Brown Rice Nutrition Facts for Calrose, Basmati, Jasmine, Short Grain, and GABA

You’ve probably heard a few times that brown rice is healthier than white rice, however, you may have wondered about the nutrition facts of brown rice. Nutritionists often recommend excluding white rice as well as other refined carbs from your diet and substituting brown rice or other minimally processed carbs in their place. There are many reasons for this recommendation. Brown rice is high in fiber, rich in selenium and manganese, helps promote weight loss, is rich in antioxidants, and is considered a whole grain. It also comes in quite a few varieties and they do have differences in flavor and some slight variance in certain nutrition facts. I have compiled a list of the different nutrition facts labels for my favorite varieties of rice below to help you choose brown rice as a healthier carbohydrate option in your diet.

Brown Calrose Rice

This is a very tasty medium grain rice and is my overall favorite rice to cook. It cooks wonderfully in our Zojirushi Rice Cooker and is a staple in our kitchen. We buy Hawaiian brand, Hinode, as they ship a very high quality product that I would recommend to anyone. If you try it, you will not be disappointed, especially if you use a good rice cooker. Below is the nutrition label for Hinode Brown Calrose Rice.

Picture of Brown Calrose Rice Nutrition Facts
Brown Calrose Rice Nutrition Facts

Brown Basmati Rice

Brown Basmati Rice is a popular rice originating in India that can be found at almost every supermarket or local health food store. From my experience, it is a good tasting rice but is much fluffier than Calrose or Jasmine rice.

Picture of Brown Basmati Rice Nutrition Facts
Brown Basmati Rice Nutrition Facts

Brown Jasmine Rice

Brown Jasmine Rice is a wonderful rice to have with stir fry. It is a long grain rice originating from Thailand that has grown in popularity along with other brown rices as more people hear about the health benefits of brown rice. It can be found at any supermarket.

Picture of Brown Jasmine Rice Nutrition Facts
Brown Jasmine Rice Nutrition Facts

Brown Short Grain Rice

Brown Short Grain Rice is another healthy brown rice option that is stickier than longer grain rices. It will go good with Asian dishes that require a stickier rice and is good as a side dish with almost any type of meal.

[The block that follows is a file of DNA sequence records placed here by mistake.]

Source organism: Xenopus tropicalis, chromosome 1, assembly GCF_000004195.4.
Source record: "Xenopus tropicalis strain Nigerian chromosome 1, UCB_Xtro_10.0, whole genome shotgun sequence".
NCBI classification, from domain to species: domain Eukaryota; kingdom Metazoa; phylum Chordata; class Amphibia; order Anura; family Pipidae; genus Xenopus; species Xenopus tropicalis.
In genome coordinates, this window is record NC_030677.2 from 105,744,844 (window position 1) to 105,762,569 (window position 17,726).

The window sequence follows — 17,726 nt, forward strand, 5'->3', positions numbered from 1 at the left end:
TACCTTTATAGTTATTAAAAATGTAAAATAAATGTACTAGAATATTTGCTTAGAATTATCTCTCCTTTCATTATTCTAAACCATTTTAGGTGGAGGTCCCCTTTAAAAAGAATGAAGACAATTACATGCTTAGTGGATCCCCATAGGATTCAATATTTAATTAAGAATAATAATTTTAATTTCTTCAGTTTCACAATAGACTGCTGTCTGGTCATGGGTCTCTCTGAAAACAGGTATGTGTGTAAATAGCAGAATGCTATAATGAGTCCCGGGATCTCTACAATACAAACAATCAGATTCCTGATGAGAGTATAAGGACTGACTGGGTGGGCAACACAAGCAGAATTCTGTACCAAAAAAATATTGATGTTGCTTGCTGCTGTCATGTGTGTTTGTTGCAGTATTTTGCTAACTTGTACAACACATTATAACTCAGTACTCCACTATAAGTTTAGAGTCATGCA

Picture of Brown Short Grain Rice Nutrition Facts
Brown Short Grain Rice Nutrition Facts

GABA Brown Rice

GABA is not actually a type of rice, but a new way of cooking brown rice to activate gamma-aminobutyric acid (GABA), an amino acid in brown rice. This amino acid is believed to provide healthy benefits such as lowered blood pressure, improved kidney function and stress relief. Some brands of germinated brown rice is sold under the name GABA, or hatsuga genmai, because germinated rice also is known to have increased gamma-aminobutyric. This type of rice might be found at Asian food stores, but I’ve never seen it at any local health food store. It can be quite hard to find. If you want to experience the health benefits of GABA without having to shop around, some mid-range and high-end rice cookers by Zojirushi and other manufacturers have a cooking option that will activate GABA in brown rice. The cooking option works by soaking the rice at 104 degrees for 2 hours before starting the cooking process.

Brown Rice has Many Healthy Varieties to Choose From

With the above varieties of brown rice to choose from, and several others not mentioned here, it is possible to find a tasty and healthy brown rice to replace refined white rice in your diet. The nutrition facts of each type of rice are similar, but there are subtle differences. Each type of rice also has different texture and flavors that may suit different tastes or different cuisines. It may help to keep some of each type on hand so that you can have a variety of brown rices to choose from when creating a meal with healthy unrefined whole grain brown rice instead of refined white rice. Let me know in the comments if you have any questions about the nutrition facts labels described above.

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